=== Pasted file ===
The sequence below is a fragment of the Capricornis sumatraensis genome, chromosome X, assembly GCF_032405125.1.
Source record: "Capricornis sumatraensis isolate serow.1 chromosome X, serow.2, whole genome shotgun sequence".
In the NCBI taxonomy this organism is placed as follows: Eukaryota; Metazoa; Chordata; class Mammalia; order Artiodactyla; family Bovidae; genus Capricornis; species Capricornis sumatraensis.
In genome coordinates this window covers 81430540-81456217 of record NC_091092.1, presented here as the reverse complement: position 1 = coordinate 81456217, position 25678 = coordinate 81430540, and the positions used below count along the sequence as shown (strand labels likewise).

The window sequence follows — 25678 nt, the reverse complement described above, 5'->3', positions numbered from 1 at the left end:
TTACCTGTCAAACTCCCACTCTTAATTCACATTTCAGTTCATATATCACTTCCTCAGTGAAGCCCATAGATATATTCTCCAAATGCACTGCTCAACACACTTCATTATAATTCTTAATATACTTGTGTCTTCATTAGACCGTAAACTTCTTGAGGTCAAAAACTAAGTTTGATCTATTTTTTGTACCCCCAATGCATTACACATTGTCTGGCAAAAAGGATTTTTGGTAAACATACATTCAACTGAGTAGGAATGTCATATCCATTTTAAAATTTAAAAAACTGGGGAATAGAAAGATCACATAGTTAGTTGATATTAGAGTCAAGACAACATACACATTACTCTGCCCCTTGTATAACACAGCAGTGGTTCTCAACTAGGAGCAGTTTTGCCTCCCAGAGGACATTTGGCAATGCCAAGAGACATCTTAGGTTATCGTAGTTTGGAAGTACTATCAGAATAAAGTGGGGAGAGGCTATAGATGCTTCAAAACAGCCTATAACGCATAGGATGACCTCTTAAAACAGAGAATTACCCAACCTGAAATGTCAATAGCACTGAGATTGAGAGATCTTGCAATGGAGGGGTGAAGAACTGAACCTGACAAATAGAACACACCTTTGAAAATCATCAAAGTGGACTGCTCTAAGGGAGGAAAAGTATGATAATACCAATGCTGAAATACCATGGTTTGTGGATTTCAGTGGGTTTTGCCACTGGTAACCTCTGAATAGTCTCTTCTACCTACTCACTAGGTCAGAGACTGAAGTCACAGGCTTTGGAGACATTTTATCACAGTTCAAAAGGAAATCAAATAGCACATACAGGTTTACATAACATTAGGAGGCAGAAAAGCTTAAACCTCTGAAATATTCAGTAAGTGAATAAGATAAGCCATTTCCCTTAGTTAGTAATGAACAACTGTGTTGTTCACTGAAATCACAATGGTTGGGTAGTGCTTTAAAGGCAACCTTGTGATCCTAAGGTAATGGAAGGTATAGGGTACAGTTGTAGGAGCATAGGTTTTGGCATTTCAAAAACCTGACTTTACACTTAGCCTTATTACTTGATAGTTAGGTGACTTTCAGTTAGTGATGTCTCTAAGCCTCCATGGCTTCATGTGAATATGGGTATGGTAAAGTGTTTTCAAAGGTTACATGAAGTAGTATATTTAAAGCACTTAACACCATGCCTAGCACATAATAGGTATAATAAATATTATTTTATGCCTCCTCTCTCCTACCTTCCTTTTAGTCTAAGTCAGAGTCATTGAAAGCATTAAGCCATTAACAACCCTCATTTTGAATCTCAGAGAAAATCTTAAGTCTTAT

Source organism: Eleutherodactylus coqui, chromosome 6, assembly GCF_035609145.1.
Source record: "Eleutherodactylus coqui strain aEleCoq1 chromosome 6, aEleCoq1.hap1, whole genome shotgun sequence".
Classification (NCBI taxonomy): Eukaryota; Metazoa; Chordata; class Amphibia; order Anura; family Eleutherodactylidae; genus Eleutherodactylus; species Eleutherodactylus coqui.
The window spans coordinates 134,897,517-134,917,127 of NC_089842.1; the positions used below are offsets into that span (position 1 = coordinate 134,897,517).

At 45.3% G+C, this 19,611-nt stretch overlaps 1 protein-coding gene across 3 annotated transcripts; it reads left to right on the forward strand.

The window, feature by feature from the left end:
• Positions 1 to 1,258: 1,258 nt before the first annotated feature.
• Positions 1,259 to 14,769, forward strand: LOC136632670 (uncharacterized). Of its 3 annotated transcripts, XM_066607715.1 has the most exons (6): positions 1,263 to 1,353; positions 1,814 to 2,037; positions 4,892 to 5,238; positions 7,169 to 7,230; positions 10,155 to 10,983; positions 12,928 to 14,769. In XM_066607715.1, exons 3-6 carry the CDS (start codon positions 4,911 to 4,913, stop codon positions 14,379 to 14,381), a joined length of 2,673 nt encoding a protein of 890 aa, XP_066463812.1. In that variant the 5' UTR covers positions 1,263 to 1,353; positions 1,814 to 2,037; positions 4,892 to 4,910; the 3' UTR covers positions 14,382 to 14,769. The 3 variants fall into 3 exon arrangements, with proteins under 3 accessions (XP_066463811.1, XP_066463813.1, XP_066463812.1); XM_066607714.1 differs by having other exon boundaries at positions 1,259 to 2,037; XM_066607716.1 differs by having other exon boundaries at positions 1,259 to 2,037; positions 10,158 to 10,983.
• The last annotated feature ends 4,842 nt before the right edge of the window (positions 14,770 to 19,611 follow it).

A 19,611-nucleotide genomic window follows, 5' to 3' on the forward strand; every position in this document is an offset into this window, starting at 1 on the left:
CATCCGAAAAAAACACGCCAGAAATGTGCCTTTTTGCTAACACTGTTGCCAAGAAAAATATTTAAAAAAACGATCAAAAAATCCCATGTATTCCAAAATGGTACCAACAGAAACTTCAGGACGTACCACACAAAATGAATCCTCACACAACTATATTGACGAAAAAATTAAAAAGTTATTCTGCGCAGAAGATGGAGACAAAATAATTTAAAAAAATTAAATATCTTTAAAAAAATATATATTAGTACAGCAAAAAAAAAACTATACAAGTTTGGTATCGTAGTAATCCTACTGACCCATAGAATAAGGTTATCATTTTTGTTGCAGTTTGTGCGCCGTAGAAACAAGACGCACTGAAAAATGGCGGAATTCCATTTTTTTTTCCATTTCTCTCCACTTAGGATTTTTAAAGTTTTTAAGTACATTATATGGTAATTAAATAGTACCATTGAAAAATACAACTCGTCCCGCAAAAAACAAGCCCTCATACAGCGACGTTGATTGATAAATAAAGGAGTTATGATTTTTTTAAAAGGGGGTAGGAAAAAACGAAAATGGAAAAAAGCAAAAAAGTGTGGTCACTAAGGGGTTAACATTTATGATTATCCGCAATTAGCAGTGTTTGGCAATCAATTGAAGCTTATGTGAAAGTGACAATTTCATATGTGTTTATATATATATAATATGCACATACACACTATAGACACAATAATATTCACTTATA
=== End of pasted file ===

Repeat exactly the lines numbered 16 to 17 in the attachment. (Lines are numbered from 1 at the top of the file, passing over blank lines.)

A 19,611-nucleotide genomic window follows, 5' to 3' on the forward strand; every position in this document is an offset into this window, starting at 1 on the left:
CATCCGAAAAAAACACGCCAGAAATGTGCCTTTTTGCTAACACTGTTGCCAAGAAAAATATTTAAAAAAACGATCAAAAAATCCCATGTATTCCAAAATGGTACCAACAGAAACTTCAGGACGTACCACACAAAATGAATCCTCACACAACTATATTGACGAAAAAATTAAAAAGTTATTCTGCGCAGAAGATGGAGACAAAATAATTTAAAAAAATTAAATATCTTTAAAAAAATATATATTAGTACAGCAAAAAAAAAACTATACAAGTTTGGTATCGTAGTAATCCTACTGACCCATAGAATAAGGTTATCATTTTTGTTGCAGTTTGTGCGCCGTAGAAACAAGACGCACTGAAAAATGGCGGAATTCCATTTTTTTTTCCATTTCTCTCCACTTAGGATTTTTAAAGTTTTTAAGTACATTATATGGTAATTAAATAGTACCATTGAAAAATACAACTCGTCCCGCAAAAAACAAGCCCTCATACAGCGACGTTGATTGATAAATAAAGGAGTTATGATTTTTTTAAAAGGGGGTAGGAAAAAACGAAAATGGAAAAAAGCAAAAAAGTGTGGTCACTAAGGGGTTAACATTTATGATTATCCGCAATTAGCAGTGTTTGGCAATCAATTGAAGCTTATGTGAAAGTGACAATTTCATATGTGTTTATATATATATAATATGCACATACACACTATAGACACAATAATATTCACTTATA